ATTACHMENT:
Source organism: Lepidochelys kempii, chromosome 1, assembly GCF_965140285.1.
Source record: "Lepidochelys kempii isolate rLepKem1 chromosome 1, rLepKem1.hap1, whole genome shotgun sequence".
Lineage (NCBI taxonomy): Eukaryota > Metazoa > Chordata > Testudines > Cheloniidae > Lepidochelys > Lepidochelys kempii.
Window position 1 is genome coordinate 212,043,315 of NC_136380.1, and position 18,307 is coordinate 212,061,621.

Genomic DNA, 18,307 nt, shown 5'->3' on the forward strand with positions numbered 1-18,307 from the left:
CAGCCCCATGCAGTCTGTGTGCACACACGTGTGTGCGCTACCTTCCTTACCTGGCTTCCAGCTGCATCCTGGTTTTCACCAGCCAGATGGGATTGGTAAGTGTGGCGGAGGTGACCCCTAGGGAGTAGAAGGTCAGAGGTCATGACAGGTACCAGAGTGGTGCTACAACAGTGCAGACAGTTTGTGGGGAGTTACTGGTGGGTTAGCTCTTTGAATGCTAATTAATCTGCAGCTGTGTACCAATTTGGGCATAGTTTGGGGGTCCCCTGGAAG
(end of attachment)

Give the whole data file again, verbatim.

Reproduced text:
Source organism: Lepidochelys kempii, chromosome 1, assembly GCF_965140285.1.
Source record: "Lepidochelys kempii isolate rLepKem1 chromosome 1, rLepKem1.hap1, whole genome shotgun sequence".
Lineage (NCBI taxonomy): Eukaryota > Metazoa > Chordata > Testudines > Cheloniidae > Lepidochelys > Lepidochelys kempii.
Window position 1 is genome coordinate 212,043,315 of NC_136380.1, and position 18,307 is coordinate 212,061,621.

Genomic DNA, 18,307 nt, shown 5'->3' on the forward strand with positions numbered 1-18,307 from the left:
CAGCCCCATGCAGTCTGTGTGCACACACGTGTGTGCGCTACCTTCCTTACCTGGCTTCCAGCTGCATCCTGGTTTTCACCAGCCAGATGGGATTGGTAAGTGTGGCGGAGGTGACCCCTAGGGAGTAGAAGGTCAGAGGTCATGACAGGTACCAGAGTGGTGCTACAACAGTGCAGACAGTTTGTGGGGAGTTACTGGTGGGTTAGCTCTTTGAATGCTAATTAATCTGCAGCTGTGTACCAATTTGGGCATAGTTTGGGGGTCCCCTGGAAG